Ripple Ruling Blurs Definition of Cryptocurrencies as Securities – Bloomberg Law

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Cornell University’s Eswar Prasad and Cornell Tech’s Ari Juels say the Supreme Court’s SEC v. Ripple ruling has given both sides a partial victory, but it muddies the contours of cryptocurrency regulation in the US.
Ripple Inc. describes itself as “a real-time gross settlement system, currency exchange, and remittance network.” The company’s objective is certainly worthwhile—reducing the pain points in cross-border payments, which are expensive, time-consuming, and difficult to track in real time. Ripple uses blockchain technology to enable instantaneous cross-border payments and settlement.
To enable such payments, Ripple uses a native digital token called XRP on its blockchain. The SEC argued in its district court case against Ripple that XRP constitutes a security and that this gave the SEC purview over its issuance. The SEC charged Ripple with not complying with SEC regulations as required of issuers of securities.
US District Judge Analisa Torres of the Southern District of New York ruled that the XRP token constitutes a security when sold directly to institutions, but not when offered directly to the public on cryptocurrency exchanges. This Solomonic ruling has allowed both sides to claim victory—while causing some disappointment at not being able to register a clear win—and occasioned some head-scratching as well.
The split ruling represents a partial vindication of claims made by the cryptocurrency industry about the nature of the products and services it offers, and a significant setback to the SEC’s efforts to corral the industry. The decision to some extent accepts the cryptocurrency industry’s claims that its products and services don’t constitute securities or other typical financial products, and therefore shouldn’t be regulated as such.
The ruling will make it harder for the SEC to bring various parts of the cryptocurrency industry under its purview and might force it to take a less expansive view of its regulatory powers. But the decision also gives the SEC the ability to hone its regulatory efforts in some ways, although its objective of protecting retail investors from the ostensible machinations of crypto purveyors now becomes more challenging.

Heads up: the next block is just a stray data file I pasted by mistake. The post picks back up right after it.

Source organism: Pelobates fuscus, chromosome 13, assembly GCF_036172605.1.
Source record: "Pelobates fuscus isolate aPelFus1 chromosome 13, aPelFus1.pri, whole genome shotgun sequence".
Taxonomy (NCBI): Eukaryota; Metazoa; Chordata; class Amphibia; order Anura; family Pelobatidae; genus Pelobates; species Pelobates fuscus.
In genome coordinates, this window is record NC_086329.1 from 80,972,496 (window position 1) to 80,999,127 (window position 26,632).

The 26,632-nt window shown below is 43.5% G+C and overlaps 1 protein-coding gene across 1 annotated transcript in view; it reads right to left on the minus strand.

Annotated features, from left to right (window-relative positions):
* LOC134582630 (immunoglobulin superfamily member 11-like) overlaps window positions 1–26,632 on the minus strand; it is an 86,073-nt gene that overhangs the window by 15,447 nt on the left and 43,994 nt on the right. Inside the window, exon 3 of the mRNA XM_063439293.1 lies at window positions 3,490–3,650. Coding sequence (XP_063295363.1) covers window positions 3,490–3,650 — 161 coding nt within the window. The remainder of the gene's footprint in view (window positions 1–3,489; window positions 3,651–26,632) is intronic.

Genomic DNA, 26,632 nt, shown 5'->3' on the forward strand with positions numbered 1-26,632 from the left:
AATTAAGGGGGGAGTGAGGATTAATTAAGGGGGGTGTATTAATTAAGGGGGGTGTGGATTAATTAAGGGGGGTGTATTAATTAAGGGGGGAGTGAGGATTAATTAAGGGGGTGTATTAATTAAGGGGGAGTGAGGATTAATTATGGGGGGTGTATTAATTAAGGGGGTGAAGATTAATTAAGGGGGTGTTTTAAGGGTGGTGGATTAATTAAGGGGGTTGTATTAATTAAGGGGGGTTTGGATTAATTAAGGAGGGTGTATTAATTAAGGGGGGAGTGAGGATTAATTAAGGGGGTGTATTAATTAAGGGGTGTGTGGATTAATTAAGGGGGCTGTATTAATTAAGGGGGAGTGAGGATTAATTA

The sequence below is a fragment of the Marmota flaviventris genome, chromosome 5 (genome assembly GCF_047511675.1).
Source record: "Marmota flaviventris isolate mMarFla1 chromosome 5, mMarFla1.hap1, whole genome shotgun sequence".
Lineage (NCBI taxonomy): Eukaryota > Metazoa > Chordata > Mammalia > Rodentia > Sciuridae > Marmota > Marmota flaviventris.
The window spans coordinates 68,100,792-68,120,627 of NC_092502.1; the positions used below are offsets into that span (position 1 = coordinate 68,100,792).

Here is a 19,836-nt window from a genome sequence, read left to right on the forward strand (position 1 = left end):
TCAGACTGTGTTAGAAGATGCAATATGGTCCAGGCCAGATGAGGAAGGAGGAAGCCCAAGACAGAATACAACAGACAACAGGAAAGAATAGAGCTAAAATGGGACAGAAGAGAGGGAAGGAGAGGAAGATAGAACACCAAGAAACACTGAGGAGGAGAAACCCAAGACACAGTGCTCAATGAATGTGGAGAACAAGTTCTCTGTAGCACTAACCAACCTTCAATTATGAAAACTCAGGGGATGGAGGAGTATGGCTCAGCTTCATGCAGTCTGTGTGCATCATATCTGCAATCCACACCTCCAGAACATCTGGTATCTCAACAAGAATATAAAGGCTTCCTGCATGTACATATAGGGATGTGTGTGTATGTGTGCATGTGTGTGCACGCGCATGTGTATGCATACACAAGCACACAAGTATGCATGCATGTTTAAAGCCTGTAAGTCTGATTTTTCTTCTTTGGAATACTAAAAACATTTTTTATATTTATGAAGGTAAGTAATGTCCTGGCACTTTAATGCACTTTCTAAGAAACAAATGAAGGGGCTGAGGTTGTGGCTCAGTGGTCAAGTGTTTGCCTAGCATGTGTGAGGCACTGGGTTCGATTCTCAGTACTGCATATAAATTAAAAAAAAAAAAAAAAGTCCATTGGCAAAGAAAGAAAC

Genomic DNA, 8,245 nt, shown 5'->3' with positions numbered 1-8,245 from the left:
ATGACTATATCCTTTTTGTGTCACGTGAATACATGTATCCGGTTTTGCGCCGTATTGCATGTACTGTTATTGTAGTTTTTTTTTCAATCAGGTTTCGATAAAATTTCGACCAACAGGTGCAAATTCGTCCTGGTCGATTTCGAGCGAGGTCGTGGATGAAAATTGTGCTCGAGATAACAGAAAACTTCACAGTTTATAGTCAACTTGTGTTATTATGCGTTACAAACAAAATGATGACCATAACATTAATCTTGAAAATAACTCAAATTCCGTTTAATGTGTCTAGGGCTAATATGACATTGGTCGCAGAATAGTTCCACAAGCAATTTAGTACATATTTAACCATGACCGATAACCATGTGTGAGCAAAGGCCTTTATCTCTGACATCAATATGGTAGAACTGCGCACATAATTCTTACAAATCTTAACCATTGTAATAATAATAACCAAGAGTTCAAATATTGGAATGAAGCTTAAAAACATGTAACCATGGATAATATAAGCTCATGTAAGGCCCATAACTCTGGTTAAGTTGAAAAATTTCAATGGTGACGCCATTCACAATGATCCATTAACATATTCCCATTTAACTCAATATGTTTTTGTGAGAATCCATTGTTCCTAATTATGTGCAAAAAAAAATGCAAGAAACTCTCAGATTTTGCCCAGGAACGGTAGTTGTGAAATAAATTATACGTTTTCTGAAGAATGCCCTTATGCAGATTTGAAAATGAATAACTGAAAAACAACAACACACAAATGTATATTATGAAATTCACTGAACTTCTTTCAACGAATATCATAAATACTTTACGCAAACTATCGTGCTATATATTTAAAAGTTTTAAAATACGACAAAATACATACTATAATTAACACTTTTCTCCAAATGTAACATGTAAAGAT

The notion that the SEC could have its regulatory powers clipped will give some momentum to the cryptocurrency ecosystem, which had feared increasingly tight and possibly stifling regulatory oversight. Prices of most crypto assets jumped briefly in the aftermath of the ruling.
However, the ruling muddies the waters by taking the position that the definition of certain cryptocurrency-related products hinges on the ultimate buyers or users, rather than on the nature of the product itself. The industry still lacks the regulatory certainty it desires—although what the industry probably wants is enough regulation to give it legitimacy, but not so much that it’s intrusive.
Various types of cryptocurrencies have subtle differences, and parsing the implications of the ruling for each of them will be a complicated task. Bitcoin is in principle a decentralized cryptocurrency with no issuing company or agency behind it, so the ruling shouldn’t lead to its being defined as a security.
At the other end of the spectrum, issuers of fiat currency-backed stablecoins such as Circle’s USD Coin, whose issuance and governance are centralized, now face the same quandary as XRP—about whether their products constitute securities in general, or whether that depends on who acquires the securities and through what channel.
Cryptocurrencies such as XRP that fall in the middle of this spectrum between decentralization and centralization bear the brunt of this uncertainty.
Torres’ decision will, if anything, intensify the war between cryptocurrency proponents, who see themselves as disruptors improving the working of financial markets, and regulators, who see risks to financial stability and investor protection. Whether the ruling has shifted the battlefield in any meaningful way remains to be seen.
The case is SEC v. Ripple Labs Inc., S.D.N.Y., 20-cv-10832, 7/13/23.
This article does not necessarily reflect the opinion of Bloomberg Industry Group, Inc., the publisher of Bloomberg Law and Bloomberg Tax, or its owners.
Eswar Prasad is professor of trade policy in the Dyson School at Cornell University and senior fellow at the Brookings Institution.
Ari Juels is professor at the Jacobs Technion-Cornell Institute at Cornell Tech. He is a co-director of the Initiative for CryptoCurrencies and Contracts (IC3) and chief scientist at Chainlink Labs.
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Elijah Lucas

Elijah Lucas

Elijah is a tech enthusiast with a focus on emerging technologies like AI and machine learning. He has a Ph.D. in Computer Science and has authored several research papers in the field. Elijah is the go-to person for anything complex and techy, and he enjoys breaking down complicated topics for our readers. When he's not writing, he's probably tinkering with his home automation setup.